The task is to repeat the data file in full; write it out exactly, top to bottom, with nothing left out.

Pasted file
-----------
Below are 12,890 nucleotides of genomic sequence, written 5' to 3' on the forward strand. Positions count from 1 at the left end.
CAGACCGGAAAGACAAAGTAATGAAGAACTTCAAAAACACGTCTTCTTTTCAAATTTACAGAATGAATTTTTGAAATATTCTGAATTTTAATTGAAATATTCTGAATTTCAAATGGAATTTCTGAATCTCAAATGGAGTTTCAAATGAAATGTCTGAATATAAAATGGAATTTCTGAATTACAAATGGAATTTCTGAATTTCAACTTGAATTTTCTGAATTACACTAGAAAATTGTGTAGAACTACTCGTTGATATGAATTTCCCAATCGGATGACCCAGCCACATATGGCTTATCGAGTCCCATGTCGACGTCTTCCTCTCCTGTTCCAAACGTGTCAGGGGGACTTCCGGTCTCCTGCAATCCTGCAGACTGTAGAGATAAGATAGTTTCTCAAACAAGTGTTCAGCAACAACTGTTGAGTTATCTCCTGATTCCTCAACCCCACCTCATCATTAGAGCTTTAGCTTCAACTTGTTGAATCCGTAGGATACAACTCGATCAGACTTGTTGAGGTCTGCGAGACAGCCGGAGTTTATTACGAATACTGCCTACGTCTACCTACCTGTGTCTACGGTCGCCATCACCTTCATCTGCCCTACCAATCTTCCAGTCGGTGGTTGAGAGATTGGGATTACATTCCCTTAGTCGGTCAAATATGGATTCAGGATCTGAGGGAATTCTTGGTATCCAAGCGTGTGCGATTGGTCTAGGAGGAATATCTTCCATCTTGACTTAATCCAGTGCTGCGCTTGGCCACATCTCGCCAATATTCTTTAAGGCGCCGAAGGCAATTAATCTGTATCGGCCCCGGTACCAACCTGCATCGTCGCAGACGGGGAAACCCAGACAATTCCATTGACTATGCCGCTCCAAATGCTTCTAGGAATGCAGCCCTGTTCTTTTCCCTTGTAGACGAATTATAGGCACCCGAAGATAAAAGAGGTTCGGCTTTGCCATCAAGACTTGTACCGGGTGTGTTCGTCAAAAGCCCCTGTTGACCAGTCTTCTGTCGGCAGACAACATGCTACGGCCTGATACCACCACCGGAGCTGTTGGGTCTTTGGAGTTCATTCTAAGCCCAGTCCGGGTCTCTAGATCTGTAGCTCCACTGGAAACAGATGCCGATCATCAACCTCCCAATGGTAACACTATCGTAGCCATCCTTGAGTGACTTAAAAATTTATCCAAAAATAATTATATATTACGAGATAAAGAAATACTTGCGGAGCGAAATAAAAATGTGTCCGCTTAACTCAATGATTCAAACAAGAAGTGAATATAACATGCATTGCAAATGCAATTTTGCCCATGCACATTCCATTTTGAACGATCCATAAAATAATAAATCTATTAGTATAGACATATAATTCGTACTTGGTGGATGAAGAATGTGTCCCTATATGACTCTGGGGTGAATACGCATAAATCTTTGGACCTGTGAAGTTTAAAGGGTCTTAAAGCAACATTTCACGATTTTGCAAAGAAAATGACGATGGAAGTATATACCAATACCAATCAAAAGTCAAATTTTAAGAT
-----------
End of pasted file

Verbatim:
Below are 12,890 nucleotides of genomic sequence, written 5' to 3' on the forward strand. Positions count from 1 at the left end.
CAGACCGGAAAGACAAAGTAATGAAGAACTTCAAAAACACGTCTTCTTTTCAAATTTACAGAATGAATTTTTGAAATATTCTGAATTTTAATTGAAATATTCTGAATTTCAAATGGAATTTCTGAATCTCAAATGGAGTTTCAAATGAAATGTCTGAATATAAAATGGAATTTCTGAATTACAAATGGAATTTCTGAATTTCAACTTGAATTTTCTGAATTACACTAGAAAATTGTGTAGAACTACTCGTTGATATGAATTTCCCAATCGGATGACCCAGCCACATATGGCTTATCGAGTCCCATGTCGACGTCTTCCTCTCCTGTTCCAAACGTGTCAGGGGGACTTCCGGTCTCCTGCAATCCTGCAGACTGTAGAGATAAGATAGTTTCTCAAACAAGTGTTCAGCAACAACTGTTGAGTTATCTCCTGATTCCTCAACCCCACCTCATCATTAGAGCTTTAGCTTCAACTTGTTGAATCCGTAGGATACAACTCGATCAGACTTGTTGAGGTCTGCGAGACAGCCGGAGTTTATTACGAATACTGCCTACGTCTACCTACCTGTGTCTACGGTCGCCATCACCTTCATCTGCCCTACCAATCTTCCAGTCGGTGGTTGAGAGATTGGGATTACATTCCCTTAGTCGGTCAAATATGGATTCAGGATCTGAGGGAATTCTTGGTATCCAAGCGTGTGCGATTGGTCTAGGAGGAATATCTTCCATCTTGACTTAATCCAGTGCTGCGCTTGGCCACATCTCGCCAATATTCTTTAAGGCGCCGAAGGCAATTAATCTGTATCGGCCCCGGTACCAACCTGCATCGTCGCAGACGGGGAAACCCAGACAATTCCATTGACTATGCCGCTCCAAATGCTTCTAGGAATGCAGCCCTGTTCTTTTCCCTTGTAGACGAATTATAGGCACCCGAAGATAAAAGAGGTTCGGCTTTGCCATCAAGACTTGTACCGGGTGTGTTCGTCAAAAGCCCCTGTTGACCAGTCTTCTGTCGGCAGACAACATGCTACGGCCTGATACCACCACCGGAGCTGTTGGGTCTTTGGAGTTCATTCTAAGCCCAGTCCGGGTCTCTAGATCTGTAGCTCCACTGGAAACAGATGCCGATCATCAACCTCCCAATGGTAACACTATCGTAGCCATCCTTGAGTGACTTAAAAATTTATCCAAAAATAATTATATATTACGAGATAAAGAAATACTTGCGGAGCGAAATAAAAATGTGTCCGCTTAACTCAATGATTCAAACAAGAAGTGAATATAACATGCATTGCAAATGCAATTTTGCCCATGCACATTCCATTTTGAACGATCCATAAAATAATAAATCTATTAGTATAGACATATAATTCGTACTTGGTGGATGAAGAATGTGTCCCTATATGACTCTGGGGTGAATACGCATAAATCTTTGGACCTGTGAAGTTTAAAGGGTCTTAAAGCAACATTTCACGATTTTGCAAAGAAAATGACGATGGAAGTATATACCAATACCAATCAAAAGTCAAATTTTAAGAT